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The Daily Dispatch: May 4, 1861., [Electronic resource] 6 0 Browse Search
Southern Historical Society Papers, Volume 26. (ed. Reverend J. William Jones) 5 3 Browse Search
Southern Historical Society Papers, Volume 11. (ed. Reverend J. William Jones) 2 0 Browse Search
J. William Jones, Christ in the camp, or religion in Lee's army 1 1 Browse Search
The Daily Dispatch: February 14, 1862., [Electronic resource] 1 1 Browse Search
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J. William Jones, Christ in the camp, or religion in Lee's army, Chapter 1: religious elements in the army. (search)
ne of the editors of the North Carolina Presbyterian, is the captain of the Thomasville Rifles, which company has offered its services to the State. A letter from Richmond, Virginia, states that the Rev. George Woodbridge, D. D., pastor of the Monumental (P. E.) Church, and a graduate of West Point, has been busily engaged for several nights drilling two volunteer companies. The Rev. Dr. Wilmer, pastor of the Emanuel Church, near Richmond, is the captain of a military company. The Rev. Moses Hoge, D. D., is a member of the Home Guard. Rev. Dr. A. E. Dickinson, who had been for several years superintendent of the Virginia Baptist colportage board, and who in the early days of the war saw the necessity for this work, and promptly sent his band of trained colporters to the army and the hospitals, thus writes in the Religious Herald. There never was a more inviting field for colportage effort than that now afforded by the large armies that are being stationed at various poin
Southern Historical Society Papers, Volume 11. (ed. Reverend J. William Jones), Unveiling of Valentine's Recumbent figure of Lee at Lexington, Va., June 28th, 1883. (search)
mongst them Crittenden, of Kentucky, and McDowell, Letcher, and Kemper, of Virginia; eleven United States Senators—amongst them Parker, of Virginia, Breckinridge, of Kentucky, H. S. Foote, of Mississippi, and William C. Preston, of South Carolina; more than a score of congressmen, twoscore and more of Judges—amongst them Trimble, of the United States Supreme Court; Coalter, Allen, Anderson, and Burks, of the Court of Appeals of Virginia; twelve or more college presidents, and amongst them Moses Hoge and Archibald Alexander, of Hampden-Sidney, James Priestly, of Cumberland College, Tennessee, and G. A. Baxter and Henry Ruffner (who presided here), and Socrates Maupin, of the University of Virginia. These are but a few of those who here garnered the learning that shed so gracious a light in the after-time on them, their country, and their Alma Mater. And could I pause to speak of those who became valiant leaders of men in battle I could name many a noble soldier whose eye greets mine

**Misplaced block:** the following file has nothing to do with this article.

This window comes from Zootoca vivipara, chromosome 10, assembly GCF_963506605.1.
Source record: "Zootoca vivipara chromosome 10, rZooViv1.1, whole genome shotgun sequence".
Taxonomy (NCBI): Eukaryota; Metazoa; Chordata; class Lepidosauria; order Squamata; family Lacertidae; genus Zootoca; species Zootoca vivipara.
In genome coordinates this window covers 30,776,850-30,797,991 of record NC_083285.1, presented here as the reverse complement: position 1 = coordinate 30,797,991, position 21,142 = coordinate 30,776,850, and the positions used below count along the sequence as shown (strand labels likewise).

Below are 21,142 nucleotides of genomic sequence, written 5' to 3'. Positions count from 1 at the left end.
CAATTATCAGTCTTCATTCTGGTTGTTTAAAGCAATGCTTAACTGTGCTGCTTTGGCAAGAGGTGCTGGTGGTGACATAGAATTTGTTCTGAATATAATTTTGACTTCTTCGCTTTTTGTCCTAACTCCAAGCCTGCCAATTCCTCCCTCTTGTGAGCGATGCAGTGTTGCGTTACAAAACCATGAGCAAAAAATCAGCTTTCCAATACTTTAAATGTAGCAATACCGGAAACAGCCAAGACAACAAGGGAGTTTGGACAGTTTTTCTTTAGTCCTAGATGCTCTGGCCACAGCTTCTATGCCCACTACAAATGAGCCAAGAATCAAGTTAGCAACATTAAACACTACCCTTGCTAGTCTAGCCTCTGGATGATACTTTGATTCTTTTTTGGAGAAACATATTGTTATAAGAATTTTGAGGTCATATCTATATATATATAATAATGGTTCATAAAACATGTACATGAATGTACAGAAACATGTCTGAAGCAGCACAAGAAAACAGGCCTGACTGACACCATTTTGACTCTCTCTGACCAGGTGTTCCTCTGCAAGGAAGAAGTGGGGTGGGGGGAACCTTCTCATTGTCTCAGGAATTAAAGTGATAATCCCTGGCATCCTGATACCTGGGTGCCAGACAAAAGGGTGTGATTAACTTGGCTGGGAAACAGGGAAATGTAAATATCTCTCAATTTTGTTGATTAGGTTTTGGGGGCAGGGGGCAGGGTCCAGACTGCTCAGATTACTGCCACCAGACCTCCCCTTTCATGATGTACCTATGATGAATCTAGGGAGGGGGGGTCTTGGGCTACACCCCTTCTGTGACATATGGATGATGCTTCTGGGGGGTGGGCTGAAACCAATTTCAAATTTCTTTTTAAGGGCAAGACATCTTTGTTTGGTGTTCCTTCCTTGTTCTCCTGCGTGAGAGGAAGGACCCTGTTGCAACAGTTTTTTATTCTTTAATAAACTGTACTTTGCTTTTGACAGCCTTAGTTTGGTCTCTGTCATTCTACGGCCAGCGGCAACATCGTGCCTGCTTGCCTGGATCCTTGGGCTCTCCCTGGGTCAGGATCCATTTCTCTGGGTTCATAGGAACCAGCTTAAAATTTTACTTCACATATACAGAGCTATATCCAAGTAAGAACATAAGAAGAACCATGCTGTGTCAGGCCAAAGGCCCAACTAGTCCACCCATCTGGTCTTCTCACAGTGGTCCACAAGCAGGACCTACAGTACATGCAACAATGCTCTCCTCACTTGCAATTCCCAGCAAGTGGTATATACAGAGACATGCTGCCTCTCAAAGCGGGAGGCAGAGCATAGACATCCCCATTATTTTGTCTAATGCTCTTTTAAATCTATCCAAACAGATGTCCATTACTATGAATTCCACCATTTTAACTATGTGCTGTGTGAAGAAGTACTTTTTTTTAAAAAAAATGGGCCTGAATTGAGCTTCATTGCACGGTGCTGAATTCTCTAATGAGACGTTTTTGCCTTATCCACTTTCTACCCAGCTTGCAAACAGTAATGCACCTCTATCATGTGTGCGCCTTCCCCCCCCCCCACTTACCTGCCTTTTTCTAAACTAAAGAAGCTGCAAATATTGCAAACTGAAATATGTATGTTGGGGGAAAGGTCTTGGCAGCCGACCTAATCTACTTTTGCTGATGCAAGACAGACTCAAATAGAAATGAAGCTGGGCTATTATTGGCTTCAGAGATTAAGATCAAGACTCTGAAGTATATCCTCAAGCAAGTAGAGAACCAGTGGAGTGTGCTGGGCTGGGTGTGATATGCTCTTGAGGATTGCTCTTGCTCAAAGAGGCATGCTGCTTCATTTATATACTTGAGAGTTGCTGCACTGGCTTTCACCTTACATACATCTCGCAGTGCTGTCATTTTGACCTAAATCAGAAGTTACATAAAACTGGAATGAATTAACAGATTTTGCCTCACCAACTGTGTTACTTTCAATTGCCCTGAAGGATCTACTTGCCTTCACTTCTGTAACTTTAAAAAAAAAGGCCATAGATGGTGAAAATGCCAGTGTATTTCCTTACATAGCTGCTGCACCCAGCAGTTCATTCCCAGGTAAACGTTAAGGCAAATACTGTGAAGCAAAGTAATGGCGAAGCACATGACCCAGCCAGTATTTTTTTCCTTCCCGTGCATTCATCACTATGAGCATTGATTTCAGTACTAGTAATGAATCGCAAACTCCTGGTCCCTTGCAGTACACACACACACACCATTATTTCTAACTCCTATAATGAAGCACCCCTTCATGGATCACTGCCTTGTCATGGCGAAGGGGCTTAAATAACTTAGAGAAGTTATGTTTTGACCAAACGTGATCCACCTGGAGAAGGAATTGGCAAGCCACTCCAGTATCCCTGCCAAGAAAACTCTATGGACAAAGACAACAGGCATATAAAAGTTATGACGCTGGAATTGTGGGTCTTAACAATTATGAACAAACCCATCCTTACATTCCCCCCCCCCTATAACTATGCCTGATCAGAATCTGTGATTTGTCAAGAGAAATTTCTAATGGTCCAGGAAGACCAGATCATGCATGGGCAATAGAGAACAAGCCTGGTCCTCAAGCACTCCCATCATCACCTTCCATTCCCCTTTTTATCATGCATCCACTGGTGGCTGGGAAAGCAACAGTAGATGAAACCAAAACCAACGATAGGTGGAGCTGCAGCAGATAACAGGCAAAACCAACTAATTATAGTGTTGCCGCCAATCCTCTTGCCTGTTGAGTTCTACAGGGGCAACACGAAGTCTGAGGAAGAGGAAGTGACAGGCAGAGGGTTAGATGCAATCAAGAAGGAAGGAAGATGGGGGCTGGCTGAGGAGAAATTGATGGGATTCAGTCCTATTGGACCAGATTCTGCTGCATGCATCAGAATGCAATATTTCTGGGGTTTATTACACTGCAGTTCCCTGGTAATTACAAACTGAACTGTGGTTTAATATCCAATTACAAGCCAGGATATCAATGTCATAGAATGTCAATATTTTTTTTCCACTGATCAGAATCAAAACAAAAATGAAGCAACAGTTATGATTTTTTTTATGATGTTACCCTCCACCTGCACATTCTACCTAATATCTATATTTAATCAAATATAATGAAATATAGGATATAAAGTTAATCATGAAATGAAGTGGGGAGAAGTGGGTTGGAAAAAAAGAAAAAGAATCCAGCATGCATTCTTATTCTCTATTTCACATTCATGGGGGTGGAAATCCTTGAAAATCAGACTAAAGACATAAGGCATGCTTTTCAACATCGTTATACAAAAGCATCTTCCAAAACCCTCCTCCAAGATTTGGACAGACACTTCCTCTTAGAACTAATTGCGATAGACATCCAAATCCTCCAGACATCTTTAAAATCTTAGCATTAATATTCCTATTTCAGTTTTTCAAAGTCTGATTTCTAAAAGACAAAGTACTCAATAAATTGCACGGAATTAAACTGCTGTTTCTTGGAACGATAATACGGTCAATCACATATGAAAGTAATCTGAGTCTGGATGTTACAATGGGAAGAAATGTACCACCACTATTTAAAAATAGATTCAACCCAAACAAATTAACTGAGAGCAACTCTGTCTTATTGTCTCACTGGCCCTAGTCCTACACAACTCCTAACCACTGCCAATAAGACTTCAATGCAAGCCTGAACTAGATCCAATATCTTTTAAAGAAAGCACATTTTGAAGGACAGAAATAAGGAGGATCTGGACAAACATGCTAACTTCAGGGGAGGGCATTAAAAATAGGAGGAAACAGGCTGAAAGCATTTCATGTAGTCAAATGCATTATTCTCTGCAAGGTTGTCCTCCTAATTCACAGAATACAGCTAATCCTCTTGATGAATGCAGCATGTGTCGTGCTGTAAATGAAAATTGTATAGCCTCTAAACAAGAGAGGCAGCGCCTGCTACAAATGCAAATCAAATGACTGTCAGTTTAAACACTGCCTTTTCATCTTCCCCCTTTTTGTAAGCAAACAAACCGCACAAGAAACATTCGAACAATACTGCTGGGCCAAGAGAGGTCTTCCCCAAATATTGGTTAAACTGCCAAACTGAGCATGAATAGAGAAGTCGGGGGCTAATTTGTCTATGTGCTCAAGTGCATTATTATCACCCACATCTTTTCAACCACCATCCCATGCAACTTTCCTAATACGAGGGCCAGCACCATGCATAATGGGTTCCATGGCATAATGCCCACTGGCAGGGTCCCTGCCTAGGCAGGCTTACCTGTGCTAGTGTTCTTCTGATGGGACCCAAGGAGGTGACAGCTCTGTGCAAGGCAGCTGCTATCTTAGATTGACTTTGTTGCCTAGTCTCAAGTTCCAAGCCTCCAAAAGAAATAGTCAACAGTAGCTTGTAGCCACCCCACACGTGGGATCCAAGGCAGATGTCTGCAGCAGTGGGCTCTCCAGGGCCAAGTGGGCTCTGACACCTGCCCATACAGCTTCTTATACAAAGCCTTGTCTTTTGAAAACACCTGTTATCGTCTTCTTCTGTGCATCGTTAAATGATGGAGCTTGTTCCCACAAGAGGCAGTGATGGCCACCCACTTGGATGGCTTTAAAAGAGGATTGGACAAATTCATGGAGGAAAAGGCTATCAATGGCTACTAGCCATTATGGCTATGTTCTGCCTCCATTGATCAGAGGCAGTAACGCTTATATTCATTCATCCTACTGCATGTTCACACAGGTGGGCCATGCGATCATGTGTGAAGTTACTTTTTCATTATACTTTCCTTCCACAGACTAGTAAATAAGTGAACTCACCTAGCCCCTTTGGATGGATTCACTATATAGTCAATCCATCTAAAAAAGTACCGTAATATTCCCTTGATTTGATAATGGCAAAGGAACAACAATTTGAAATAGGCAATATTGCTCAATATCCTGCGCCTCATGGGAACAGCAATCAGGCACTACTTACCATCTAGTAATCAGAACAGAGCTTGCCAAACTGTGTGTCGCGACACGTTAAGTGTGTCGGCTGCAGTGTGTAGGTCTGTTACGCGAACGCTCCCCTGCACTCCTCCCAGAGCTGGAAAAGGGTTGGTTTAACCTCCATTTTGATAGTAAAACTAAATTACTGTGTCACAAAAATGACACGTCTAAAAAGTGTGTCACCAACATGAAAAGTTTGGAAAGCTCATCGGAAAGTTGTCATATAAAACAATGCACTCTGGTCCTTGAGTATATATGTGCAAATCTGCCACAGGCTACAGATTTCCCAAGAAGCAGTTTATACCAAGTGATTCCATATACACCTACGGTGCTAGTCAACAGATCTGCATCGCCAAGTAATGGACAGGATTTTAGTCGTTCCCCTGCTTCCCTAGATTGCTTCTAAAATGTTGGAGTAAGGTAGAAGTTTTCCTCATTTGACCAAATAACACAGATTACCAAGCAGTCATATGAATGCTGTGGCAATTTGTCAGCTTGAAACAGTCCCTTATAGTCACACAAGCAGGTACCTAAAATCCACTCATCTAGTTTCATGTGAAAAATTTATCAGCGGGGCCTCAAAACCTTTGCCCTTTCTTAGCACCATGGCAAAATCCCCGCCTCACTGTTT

Southern Historical Society Papers, Volume 26. (ed. Reverend J. William Jones), A Memorial. (search)
led in Frederick county, Va., in 1736, on the domain of Thomas Lord Fairfax, of Colonial memory. His grandfather was Dr. Moses Hoge, President of Hampden-Sidney College, one of the most eminent among great and good ministers, who have so richly blese late Rev. W. J. Hoge, D. D., and the elder the late Rev. Moses D. Hoge, D. D., of this city. The youngest son of Dr. Moses Hoge, of Hampden-Sidney College, was Dr. Thomas P. Hoge, the only one of his four sons who did not become a minister of ths a peculiar propriety in selecting him as the representative of the University on that occasion, as his grandfather, Dr. Moses Hoge, was a member of the first class on which degrees were conferred by that institution (successively known as Liberty Hversity), one hundred years before. His forty-fifth anniversary. In February, 1890, the forty-fifth anniversary of Dr. Hoge's pastorate being near at hand, the session of his church made arrangements for a public celebration of the day (27th),
Dr. Hoge. The Philadelphia Presbyterian, in view of the approaching meeting of the General Assembly of the Presbyterian Church in that city, instate that the Southern members shall not be permitted to come there and sow their "traitorous doctrines" at Northern firesides. The Presbyterian is especially exercised with reference to Dr. Heen, of this city. It says it wants no such man as "Moses Hoge, of Richmond," there. We presume not. The Canaanites of old time wanted no "Moses" among them. Let us inform the Presbyterian that Dr. Hoge has no intention of going to the "City of Brotherly Hate." He is at present serving an a private in the ranks of thnform the Presbyterian that Dr. Hoge has no intention of going to the "City of Brotherly Hate." He is at present serving an a private in the ranks of the Virginia Army, as are others of our clergy. --What must be the cause which brings such men — divines of the greatest eminence and virtue — to volunteer as private in the rank
The Christian Statesmen. This is the title of the sermon delivered by Rev. Moses Hoge, D. D., on the death of the late Judge Hemphill, and is marked by the characteristic vigor, discrimination and eloquence of its author. It rebukes in manly and stirring tones the vices of public men, and shows from the example of all history, that "righteousness exalted a nation." The sermon was published at the request of a large number of members of Congress, and will be read with universal admiration. Upon the text, "Righteousness exalted a nation," we have also in pamphlet form an admirable sermon from the learned Bishop Verot, Vicar Apostolic of Florida. In this sermon the domestic institutions of the South are vindicated in a masterly manner, and the duties of masters to their servants pointed out with equal cogency and fearlessness. The sermon is especially explicit and emphatic upon the stern and solemn responsibility of Christian masters for the religious and moral training of t